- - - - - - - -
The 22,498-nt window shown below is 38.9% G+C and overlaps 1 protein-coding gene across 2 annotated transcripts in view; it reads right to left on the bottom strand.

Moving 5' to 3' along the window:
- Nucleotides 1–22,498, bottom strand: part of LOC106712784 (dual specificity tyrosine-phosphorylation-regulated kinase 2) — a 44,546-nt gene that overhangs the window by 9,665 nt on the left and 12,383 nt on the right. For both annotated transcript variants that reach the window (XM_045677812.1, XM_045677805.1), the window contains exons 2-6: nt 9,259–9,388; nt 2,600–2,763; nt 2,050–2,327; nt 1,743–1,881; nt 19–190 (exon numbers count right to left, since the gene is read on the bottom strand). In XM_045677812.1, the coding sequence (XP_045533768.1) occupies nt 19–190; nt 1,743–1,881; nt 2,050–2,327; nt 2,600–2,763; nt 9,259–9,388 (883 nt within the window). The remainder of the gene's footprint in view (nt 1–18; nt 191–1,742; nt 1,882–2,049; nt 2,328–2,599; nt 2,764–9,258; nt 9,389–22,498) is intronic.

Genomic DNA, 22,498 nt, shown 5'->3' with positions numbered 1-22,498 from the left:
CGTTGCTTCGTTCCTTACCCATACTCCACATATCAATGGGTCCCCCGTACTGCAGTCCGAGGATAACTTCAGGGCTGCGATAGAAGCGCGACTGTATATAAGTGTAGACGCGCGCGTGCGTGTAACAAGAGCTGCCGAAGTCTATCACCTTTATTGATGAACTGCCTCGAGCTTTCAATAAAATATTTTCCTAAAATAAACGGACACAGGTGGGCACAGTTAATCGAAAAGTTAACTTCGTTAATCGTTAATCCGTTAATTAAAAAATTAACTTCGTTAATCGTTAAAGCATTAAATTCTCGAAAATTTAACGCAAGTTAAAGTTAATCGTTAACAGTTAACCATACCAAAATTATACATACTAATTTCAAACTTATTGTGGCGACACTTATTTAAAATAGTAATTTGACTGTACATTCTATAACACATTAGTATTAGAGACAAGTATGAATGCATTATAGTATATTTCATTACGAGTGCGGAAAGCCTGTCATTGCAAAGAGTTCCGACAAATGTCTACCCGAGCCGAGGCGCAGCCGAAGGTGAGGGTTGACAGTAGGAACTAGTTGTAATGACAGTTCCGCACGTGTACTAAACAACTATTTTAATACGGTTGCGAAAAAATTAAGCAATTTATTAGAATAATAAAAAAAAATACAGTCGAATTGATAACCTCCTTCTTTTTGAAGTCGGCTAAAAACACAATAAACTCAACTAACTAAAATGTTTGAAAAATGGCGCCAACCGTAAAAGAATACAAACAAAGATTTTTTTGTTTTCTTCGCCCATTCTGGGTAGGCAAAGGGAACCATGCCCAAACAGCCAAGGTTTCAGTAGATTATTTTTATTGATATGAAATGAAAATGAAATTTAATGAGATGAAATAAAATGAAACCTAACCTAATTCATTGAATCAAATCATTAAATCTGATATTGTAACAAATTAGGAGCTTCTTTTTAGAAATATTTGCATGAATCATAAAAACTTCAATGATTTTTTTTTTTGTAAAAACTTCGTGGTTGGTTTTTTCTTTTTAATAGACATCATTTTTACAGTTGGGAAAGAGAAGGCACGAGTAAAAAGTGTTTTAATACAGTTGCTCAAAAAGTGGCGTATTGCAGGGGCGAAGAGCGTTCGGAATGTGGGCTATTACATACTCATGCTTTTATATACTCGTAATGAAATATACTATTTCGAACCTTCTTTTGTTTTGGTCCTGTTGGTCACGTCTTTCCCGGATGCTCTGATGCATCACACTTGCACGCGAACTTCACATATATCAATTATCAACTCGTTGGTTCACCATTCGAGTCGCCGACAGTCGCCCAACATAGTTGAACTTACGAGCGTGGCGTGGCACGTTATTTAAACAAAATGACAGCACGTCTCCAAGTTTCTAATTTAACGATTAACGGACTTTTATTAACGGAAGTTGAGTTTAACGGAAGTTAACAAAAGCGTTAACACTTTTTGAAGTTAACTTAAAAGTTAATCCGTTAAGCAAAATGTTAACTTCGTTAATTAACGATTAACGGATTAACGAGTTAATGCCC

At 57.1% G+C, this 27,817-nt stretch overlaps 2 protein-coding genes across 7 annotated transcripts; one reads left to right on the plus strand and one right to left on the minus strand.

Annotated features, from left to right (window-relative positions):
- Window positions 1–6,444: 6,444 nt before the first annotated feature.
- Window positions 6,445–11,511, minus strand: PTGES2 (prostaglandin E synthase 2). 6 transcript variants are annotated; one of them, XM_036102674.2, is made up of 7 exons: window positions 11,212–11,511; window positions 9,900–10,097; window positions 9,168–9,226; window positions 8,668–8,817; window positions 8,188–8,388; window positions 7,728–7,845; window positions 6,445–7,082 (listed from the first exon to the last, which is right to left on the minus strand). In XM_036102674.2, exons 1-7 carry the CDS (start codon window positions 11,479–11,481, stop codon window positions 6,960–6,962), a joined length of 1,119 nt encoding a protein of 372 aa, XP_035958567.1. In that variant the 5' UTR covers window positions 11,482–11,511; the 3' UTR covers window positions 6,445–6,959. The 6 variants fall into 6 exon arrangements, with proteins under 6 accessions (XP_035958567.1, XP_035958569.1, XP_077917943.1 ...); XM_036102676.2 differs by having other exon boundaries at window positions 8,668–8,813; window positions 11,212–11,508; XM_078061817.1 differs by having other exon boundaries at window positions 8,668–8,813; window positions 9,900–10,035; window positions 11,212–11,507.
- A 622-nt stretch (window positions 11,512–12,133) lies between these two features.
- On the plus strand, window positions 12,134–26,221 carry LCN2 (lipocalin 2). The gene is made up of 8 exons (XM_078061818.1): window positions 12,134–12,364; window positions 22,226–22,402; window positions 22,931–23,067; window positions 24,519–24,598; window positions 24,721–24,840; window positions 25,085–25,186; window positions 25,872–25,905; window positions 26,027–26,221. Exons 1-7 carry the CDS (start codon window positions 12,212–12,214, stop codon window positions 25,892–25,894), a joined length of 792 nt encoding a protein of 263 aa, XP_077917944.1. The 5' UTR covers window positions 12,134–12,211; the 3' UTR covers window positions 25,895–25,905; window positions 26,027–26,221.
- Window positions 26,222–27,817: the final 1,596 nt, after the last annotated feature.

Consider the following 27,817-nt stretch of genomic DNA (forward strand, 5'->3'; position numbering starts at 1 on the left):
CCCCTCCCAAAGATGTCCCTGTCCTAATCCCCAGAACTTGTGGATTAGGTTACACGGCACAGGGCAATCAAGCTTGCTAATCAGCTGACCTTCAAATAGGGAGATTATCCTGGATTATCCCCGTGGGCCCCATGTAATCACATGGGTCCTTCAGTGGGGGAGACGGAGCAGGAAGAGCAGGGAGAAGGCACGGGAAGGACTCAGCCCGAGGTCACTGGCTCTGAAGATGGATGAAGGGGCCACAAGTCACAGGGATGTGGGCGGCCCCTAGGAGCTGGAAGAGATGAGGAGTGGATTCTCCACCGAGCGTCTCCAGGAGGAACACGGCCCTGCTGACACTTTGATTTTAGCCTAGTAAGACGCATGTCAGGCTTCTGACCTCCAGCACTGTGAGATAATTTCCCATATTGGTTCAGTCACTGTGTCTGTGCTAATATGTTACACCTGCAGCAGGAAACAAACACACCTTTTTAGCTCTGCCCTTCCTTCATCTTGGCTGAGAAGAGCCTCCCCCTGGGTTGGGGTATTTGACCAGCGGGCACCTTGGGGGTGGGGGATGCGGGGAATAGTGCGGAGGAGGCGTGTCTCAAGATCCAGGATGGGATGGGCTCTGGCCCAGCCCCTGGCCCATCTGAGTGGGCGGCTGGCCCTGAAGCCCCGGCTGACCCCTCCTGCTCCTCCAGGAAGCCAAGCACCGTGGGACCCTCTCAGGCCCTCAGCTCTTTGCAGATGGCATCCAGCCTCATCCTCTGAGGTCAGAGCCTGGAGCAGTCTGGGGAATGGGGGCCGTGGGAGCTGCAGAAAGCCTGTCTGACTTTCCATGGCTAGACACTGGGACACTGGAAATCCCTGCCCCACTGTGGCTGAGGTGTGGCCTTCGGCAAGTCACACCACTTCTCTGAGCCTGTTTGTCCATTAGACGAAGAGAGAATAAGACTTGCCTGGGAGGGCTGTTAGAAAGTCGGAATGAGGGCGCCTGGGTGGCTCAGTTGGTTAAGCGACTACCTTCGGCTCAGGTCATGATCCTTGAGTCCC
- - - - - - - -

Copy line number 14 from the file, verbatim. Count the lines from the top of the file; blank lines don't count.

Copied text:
CCCCTCCCAAAGATGTCCCTGTCCTAATCCCCAGAACTTGTGGATTAGGTTACACGGCACAGGGCAATCAAGCTTGCTAATCAGCTGACCTTCAAATAGGGAGATTATCCTGGATTATCCCCGTGGGCCCCATGTAATCACATGGGTCCTTCAGTGGGGGAGACGGAGCAGGAAGAGCAGGGAGAAGGCACGGGAAGGACTCAGCCCGAGGTCACTGGCTCTGAAGATGGATGAAGGGGCCACAAGTCACAGGGATGTGGGCGGCCCCTAGGAGCTGGAAGAGATGAGGAGTGGATTCTCCACCGAGCGTCTCCAGGAGGAACACGGCCCTGCTGACACTTTGATTTTAGCCTAGTAAGACGCATGTCAGGCTTCTGACCTCCAGCACTGTGAGATAATTTCCCATATTGGTTCAGTCACTGTGTCTGTGCTAATATGTTACACCTGCAGCAGGAAACAAACACACCTTTTTAGCTCTGCCCTTCCTTCATCTTGGCTGAGAAGAGCCTCCCCCTGGGTTGGGGTATTTGACCAGCGGGCACCTTGGGGGTGGGGGATGCGGGGAATAGTGCGGAGGAGGCGTGTCTCAAGATCCAGGATGGGATGGGCTCTGGCCCAGCCCCTGGCCCATCTGAGTGGGCGGCTGGCCCTGAAGCCCCGGCTGACCCCTCCTGCTCCTCCAGGAAGCCAAGCACCGTGGGACCCTCTCAGGCCCTCAGCTCTTTGCAGATGGCATCCAGCCTCATCCTCTGAGGTCAGAGCCTGGAGCAGTCTGGGGAATGGGGGCCGTGGGAGCTGCAGAAAGCCTGTCTGACTTTCCATGGCTAGACACTGGGACACTGGAAATCCCTGCCCCACTGTGGCTGAGGTGTGGCCTTCGGCAAGTCACACCACTTCTCTGAGCCTGTTTGTCCATTAGACGAAGAGAGAATAAGACTTGCCTGGGAGGGCTGTTAGAAAGTCGGAATGAGGGCGCCTGGGTGGCTCAGTTGGTTAAGCGACTACCTTCGGCTCAGGTCATGATCCTTGAGTCCC